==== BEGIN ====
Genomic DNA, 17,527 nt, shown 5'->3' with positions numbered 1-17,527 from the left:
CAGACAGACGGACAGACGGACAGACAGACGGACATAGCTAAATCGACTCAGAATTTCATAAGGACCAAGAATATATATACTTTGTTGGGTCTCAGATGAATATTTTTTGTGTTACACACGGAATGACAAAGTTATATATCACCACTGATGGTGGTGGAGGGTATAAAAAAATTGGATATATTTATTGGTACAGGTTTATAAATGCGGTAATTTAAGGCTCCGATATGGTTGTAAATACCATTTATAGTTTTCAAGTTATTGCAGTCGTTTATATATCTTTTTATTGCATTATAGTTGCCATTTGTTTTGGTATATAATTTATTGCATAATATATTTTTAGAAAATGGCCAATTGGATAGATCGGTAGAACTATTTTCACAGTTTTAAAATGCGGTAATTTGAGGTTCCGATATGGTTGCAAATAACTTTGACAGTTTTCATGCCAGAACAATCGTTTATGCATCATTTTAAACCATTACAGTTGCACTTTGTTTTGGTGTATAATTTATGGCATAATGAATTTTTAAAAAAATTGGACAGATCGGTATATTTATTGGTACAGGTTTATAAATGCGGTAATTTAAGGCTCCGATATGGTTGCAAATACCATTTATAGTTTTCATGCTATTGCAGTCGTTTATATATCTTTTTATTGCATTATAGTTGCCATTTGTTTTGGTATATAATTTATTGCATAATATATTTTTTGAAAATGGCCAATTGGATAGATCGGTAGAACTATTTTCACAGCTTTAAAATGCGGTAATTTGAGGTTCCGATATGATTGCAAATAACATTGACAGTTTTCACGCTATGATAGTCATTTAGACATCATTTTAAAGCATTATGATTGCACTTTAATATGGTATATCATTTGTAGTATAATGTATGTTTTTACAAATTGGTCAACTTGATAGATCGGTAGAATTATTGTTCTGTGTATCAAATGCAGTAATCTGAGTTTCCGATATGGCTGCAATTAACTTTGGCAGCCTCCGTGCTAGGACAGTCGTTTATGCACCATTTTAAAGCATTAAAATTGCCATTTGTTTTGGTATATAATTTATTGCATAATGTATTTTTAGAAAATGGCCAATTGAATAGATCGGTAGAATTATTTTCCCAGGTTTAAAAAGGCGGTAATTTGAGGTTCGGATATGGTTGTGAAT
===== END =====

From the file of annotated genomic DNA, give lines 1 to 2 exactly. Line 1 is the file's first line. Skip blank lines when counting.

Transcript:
Genomic DNA, 17,527 nt, shown 5'->3' with positions numbered 1-17,527 from the left:
CAGACAGACGGACAGACGGACAGACAGACGGACATAGCTAAATCGACTCAGAATTTCATAAGGACCAAGAATATATATACTTTGTTGGGTCTCAGATGAATATTTTTTGTGTTACACACGGAATGACAAAGTTATATATCACCACTGATGGTGGTGGAGGGTATAAAAAAATTGGATATATTTATTGGTACAGGTTTATAAATGCGGTAATTTAAGGCTCCGATATGGTTGTAAATACCATTTATAGTTTTCAAGTTATTGCAGTCGTTTATATATCTTTTTATTGCATTATAGTTGCCATTTGTTTTGGTATATAATTTATTGCATAATATATTTTTAGAAAATGGCCAATTGGATAGATCGGTAGAACTATTTTCACAGTTTTAAAATGCGGTAATTTGAGGTTCCGATATGGTTGCAAATAACTTTGACAGTTTTCATGCCAGAACAATCGTTTATGCATCATTTTAAACCATTACAGTTGCACTTTGTTTTGGTGTATAATTTATGGCATAATGAATTTTTAAAAAAATTGGACAGATCGGTATATTTATTGGTACAGGTTTATAAATGCGGTAATTTAAGGCTCCGATATGGTTGCAAATACCATTTATAGTTTTCATGCTATTGCAGTCGTTTATATATCTTTTTATTGCATTATAGTTGCCATTTGTTTTGGTATATAATTTATTGCATAATATATTTTTTGAAAATGGCCAATTGGATAGATCGGTAGAACTATTTTCACAGCTTTAAAATGCGGTAATTTGAGGTTCCGATATGATTGCAAATAACATTGACAGTTTTCACGCTATGATAGTCATTTAGACATCATTTTAAAGCATTATGATTGCACTTTAATATGGTATATCATTTGTAGTATAATGTATGTTTTTACAAATTGGTCAACTTGATAGATCGGTAGAATTATTGTTCTGTGTATCAAATGCAGTAATCTGAGTTTCCGATATGGCTGCAATTAACTTTGGCAGCCTCCGTGCTAGGACAGTCGTTTATGCACCATTTTAAAGCATTAAAATTGCCATTTGTTTTGGTATATAATTTATTGCATAATGTATTTTTAGAAAATGGCCAATTGAATAGATCGGTAGAATTATTTTCCCAGGTTTAAAAAGGCGGTAATTTGAGGTTCGGATATGGTTGTGAAT